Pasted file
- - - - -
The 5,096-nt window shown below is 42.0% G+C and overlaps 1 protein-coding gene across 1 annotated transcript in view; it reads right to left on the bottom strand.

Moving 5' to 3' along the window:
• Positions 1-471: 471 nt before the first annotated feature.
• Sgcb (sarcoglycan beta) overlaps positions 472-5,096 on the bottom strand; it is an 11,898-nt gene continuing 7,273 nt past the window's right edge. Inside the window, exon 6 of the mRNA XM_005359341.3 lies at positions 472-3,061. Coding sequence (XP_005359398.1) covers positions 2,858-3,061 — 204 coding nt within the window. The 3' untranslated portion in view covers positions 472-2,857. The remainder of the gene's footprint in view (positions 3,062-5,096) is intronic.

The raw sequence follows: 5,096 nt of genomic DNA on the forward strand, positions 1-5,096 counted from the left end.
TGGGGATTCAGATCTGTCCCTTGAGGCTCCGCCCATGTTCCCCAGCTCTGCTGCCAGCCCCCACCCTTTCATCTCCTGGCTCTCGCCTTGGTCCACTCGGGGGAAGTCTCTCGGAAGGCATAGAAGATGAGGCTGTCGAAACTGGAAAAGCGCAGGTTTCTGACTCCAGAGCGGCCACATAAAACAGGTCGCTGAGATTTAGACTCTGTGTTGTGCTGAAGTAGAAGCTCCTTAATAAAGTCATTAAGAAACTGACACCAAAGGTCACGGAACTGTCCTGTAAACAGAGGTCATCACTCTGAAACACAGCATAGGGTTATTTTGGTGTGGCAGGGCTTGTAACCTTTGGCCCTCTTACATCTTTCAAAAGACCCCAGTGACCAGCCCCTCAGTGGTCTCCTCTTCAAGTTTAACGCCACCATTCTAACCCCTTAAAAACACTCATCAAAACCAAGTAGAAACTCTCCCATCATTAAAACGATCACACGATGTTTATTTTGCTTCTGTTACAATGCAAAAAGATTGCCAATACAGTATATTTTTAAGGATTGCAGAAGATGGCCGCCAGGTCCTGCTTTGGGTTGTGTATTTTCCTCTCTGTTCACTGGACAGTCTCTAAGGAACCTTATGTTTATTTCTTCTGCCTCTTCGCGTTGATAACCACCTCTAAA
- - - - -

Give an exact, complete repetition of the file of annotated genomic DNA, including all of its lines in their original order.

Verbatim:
The 5,096-nt window shown below is 42.0% G+C and overlaps 1 protein-coding gene across 1 annotated transcript in view; it reads right to left on the bottom strand.

Moving 5' to 3' along the window:
• Positions 1-471: 471 nt before the first annotated feature.
• Sgcb (sarcoglycan beta) overlaps positions 472-5,096 on the bottom strand; it is an 11,898-nt gene continuing 7,273 nt past the window's right edge. Inside the window, exon 6 of the mRNA XM_005359341.3 lies at positions 472-3,061. Coding sequence (XP_005359398.1) covers positions 2,858-3,061 — 204 coding nt within the window. The 3' untranslated portion in view covers positions 472-2,857. The remainder of the gene's footprint in view (positions 3,062-5,096) is intronic.

The raw sequence follows: 5,096 nt of genomic DNA on the forward strand, positions 1-5,096 counted from the left end.
TGGGGATTCAGATCTGTCCCTTGAGGCTCCGCCCATGTTCCCCAGCTCTGCTGCCAGCCCCCACCCTTTCATCTCCTGGCTCTCGCCTTGGTCCACTCGGGGGAAGTCTCTCGGAAGGCATAGAAGATGAGGCTGTCGAAACTGGAAAAGCGCAGGTTTCTGACTCCAGAGCGGCCACATAAAACAGGTCGCTGAGATTTAGACTCTGTGTTGTGCTGAAGTAGAAGCTCCTTAATAAAGTCATTAAGAAACTGACACCAAAGGTCACGGAACTGTCCTGTAAACAGAGGTCATCACTCTGAAACACAGCATAGGGTTATTTTGGTGTGGCAGGGCTTGTAACCTTTGGCCCTCTTACATCTTTCAAAAGACCCCAGTGACCAGCCCCTCAGTGGTCTCCTCTTCAAGTTTAACGCCACCATTCTAACCCCTTAAAAACACTCATCAAAACCAAGTAGAAACTCTCCCATCATTAAAACGATCACACGATGTTTATTTTGCTTCTGTTACAATGCAAAAAGATTGCCAATACAGTATATTTTTAAGGATTGCAGAAGATGGCCGCCAGGTCCTGCTTTGGGTTGTGTATTTTCCTCTCTGTTCACTGGACAGTCTCTAAGGAACCTTATGTTTATTTCTTCTGCCTCTTCGCGTTGATAACCACCTCTAAA